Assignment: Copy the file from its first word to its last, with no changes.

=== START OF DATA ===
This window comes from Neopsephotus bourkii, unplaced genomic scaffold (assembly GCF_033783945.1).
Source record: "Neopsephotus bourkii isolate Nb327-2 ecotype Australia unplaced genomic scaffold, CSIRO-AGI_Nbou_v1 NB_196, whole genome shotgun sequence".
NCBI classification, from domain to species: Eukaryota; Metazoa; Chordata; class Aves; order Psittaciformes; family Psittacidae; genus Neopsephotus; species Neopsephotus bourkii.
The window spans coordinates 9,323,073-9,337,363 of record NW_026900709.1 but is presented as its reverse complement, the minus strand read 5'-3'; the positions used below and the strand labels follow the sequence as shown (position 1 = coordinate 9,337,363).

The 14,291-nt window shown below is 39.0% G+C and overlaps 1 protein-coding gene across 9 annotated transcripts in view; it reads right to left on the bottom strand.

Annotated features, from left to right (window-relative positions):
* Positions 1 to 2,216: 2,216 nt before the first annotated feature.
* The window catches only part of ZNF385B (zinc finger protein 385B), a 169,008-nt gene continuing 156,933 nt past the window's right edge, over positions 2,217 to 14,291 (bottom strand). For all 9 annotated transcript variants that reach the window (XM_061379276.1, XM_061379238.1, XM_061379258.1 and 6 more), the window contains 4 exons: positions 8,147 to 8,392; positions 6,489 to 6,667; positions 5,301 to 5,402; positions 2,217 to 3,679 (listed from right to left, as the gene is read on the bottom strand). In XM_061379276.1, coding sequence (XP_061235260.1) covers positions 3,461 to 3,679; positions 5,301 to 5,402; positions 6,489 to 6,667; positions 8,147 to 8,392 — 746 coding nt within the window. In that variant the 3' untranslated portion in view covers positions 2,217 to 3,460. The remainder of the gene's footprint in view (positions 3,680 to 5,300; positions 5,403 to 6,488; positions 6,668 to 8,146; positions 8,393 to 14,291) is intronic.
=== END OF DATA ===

This window comes from Neopsephotus bourkii, unplaced genomic scaffold (assembly GCF_033783945.1).
Source record: "Neopsephotus bourkii isolate Nb327-2 ecotype Australia unplaced genomic scaffold, CSIRO-AGI_Nbou_v1 NB_196, whole genome shotgun sequence".
NCBI classification, from domain to species: Eukaryota; Metazoa; Chordata; class Aves; order Psittaciformes; family Psittacidae; genus Neopsephotus; species Neopsephotus bourkii.
The window spans coordinates 9,323,073-9,337,363 of record NW_026900709.1 but is presented as its reverse complement, the minus strand read 5'-3'; the positions used below and the strand labels follow the sequence as shown (position 1 = coordinate 9,337,363).

The 14,291-nt window shown below is 39.0% G+C and overlaps 1 protein-coding gene across 9 annotated transcripts in view; it reads right to left on the bottom strand.

Annotated features, from left to right (window-relative positions):
* Positions 1 to 2,216: 2,216 nt before the first annotated feature.
* The window catches only part of ZNF385B (zinc finger protein 385B), a 169,008-nt gene continuing 156,933 nt past the window's right edge, over positions 2,217 to 14,291 (bottom strand). For all 9 annotated transcript variants that reach the window (XM_061379276.1, XM_061379238.1, XM_061379258.1 and 6 more), the window contains 4 exons: positions 8,147 to 8,392; positions 6,489 to 6,667; positions 5,301 to 5,402; positions 2,217 to 3,679 (listed from right to left, as the gene is read on the bottom strand). In XM_061379276.1, coding sequence (XP_061235260.1) covers positions 3,461 to 3,679; positions 5,301 to 5,402; positions 6,489 to 6,667; positions 8,147 to 8,392 — 746 coding nt within the window. In that variant the 3' untranslated portion in view covers positions 2,217 to 3,460. The remainder of the gene's footprint in view (positions 3,680 to 5,300; positions 5,403 to 6,488; positions 6,668 to 8,146; positions 8,393 to 14,291) is intronic.